As a long-term partner of media organisations in Burundi, the Dutch embassy continued to support their work in disseminating information to the public despite the challenging circumstances in the country. Since 2015, many media organisations have been forced to relocate abroad. Some media offices were attacked and/or burned down. To preserve the Burundian media landscape, the Netherlands continues to support the ongoing operation of various media.

Number of participants in School of Democracy training that became locally elected representatives

52 On track
People that have been elected at the commune or colline level and continue to be engaged in School of Democracy projects
Interpretation of the Embassy results in the context

The School of Democracy organises training for local community leaders from very diverse backgrounds, to increase their awareness of democratic practices and improve their leadership skills, but also to establish trust between leaders from different organisational backgrounds, which do not always engage directly or easily with each other. Participants include local political party members, civil society, police and youth, among others. Fifty-two of the participants were newly elected to local government during the 2015 elections and continue to participate in local governance.

Background & future

Interpretation of the results in context

Despite a lack of constructive involvement by the Burundi government, results in food security and SRHR are good. This is striking, considering the deterioration of the general economic situation, the tense relationship between the government and bilateral donors and an increasing dependency on humanitarian assistance. Some programmes (e.g. with WFP) clearly helped to prevent a slide back to a humanitarian crisis. The agricultural extension programme has so far shown the best results, in various cases even better than anticipated, despite the unfavourable conditions. Progress on security and rule of law is difficult to achieve in the current Burundian context, with government restrictions on political freedom and lack of respect for basic legal obligations. The SSD programme came to a halt. On media, advocacy and human rights, the programmes helped to preserve a certain level of freedom of opinion in the country, which is a valuable result. The SRHR programmes continued as planned, but several components needed adjustments to address emerging needs, due to the current political environment and the less favourable socio-economic situation negatively impacting the health and wellbeing of women and girls. For example, to address the limited access to SRHR services due to lack of security, means of transport were provided to health workers to enable them to carry out SRHR services in communities.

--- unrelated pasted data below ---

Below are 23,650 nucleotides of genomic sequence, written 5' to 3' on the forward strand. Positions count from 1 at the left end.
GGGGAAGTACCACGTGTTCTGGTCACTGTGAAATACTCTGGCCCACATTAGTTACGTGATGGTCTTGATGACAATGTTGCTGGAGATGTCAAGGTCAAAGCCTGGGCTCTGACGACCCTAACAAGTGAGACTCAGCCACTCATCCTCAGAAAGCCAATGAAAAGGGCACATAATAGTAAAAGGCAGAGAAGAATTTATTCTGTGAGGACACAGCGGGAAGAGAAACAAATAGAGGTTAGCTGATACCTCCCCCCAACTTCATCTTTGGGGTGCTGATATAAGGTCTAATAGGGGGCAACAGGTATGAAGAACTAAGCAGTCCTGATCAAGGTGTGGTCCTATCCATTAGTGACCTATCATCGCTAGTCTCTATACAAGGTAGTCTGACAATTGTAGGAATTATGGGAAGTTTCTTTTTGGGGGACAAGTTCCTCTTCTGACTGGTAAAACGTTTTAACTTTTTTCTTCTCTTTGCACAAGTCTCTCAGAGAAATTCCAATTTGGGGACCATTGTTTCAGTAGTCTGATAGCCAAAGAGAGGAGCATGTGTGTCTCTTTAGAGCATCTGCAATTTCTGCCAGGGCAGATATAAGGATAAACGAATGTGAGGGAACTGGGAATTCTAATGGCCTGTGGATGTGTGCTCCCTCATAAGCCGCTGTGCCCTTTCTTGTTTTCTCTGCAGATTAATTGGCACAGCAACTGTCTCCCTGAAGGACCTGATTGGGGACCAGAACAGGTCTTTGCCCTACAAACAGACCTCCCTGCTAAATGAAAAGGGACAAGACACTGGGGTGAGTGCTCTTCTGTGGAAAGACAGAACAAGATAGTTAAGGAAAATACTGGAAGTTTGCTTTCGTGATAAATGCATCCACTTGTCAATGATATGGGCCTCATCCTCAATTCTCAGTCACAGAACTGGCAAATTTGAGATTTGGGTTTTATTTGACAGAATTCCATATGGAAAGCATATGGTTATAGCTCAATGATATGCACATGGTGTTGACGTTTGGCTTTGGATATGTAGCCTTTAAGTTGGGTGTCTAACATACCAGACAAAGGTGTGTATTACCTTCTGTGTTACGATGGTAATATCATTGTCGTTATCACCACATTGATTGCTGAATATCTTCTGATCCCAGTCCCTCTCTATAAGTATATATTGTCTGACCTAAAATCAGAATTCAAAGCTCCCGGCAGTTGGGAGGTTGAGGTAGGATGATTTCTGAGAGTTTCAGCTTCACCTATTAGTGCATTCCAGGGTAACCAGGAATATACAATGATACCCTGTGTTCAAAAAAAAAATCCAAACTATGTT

Glimpse into the future

As Burundi remains one of the most vulnerable countries in the world, continued Dutch involvement in the country is advisable, despite the continued negativity of the political, security and economic outlook. The Dutch approach will be to work along three axes: resolution of the political crisis through diplomatic efforts to support inclusive (regional-led) dialogue; support for the development of the country and improving the resilience of the population to political, economic and demographic challenges (e.g. by assisting them to become more independent from aid); and the protection of human rights and the improvement of governance. Additionally, synergies will be sought between these three axes in order to increase impact. A flexible Dutch development strategy and active political involvement could help to influence national policies and make development more efficient and sustainable. The embassy plans to capitalise on the results achieved in 2016. A specific challenge is to further involve the private sector, particularly in the area of food and nutrition security. Investors are hesitant, due to the difficult context, but some good and promising examples in several sub-sectors were observed in 2016. With regard to SRHR, the embassy will continue its present engagement, taking the necessary measures to continue delivering SRHR commodities and services that are accessible to the target groups, especially women and girls.

Financial summary

Total expenditure Embassy € 27,206,344

Expenditure 2016 per theme

Expenditure 2016 per channel

2.493.166 EUR attributed from central funded-programmes (Department for Stabilisation and Humanitarian Aid)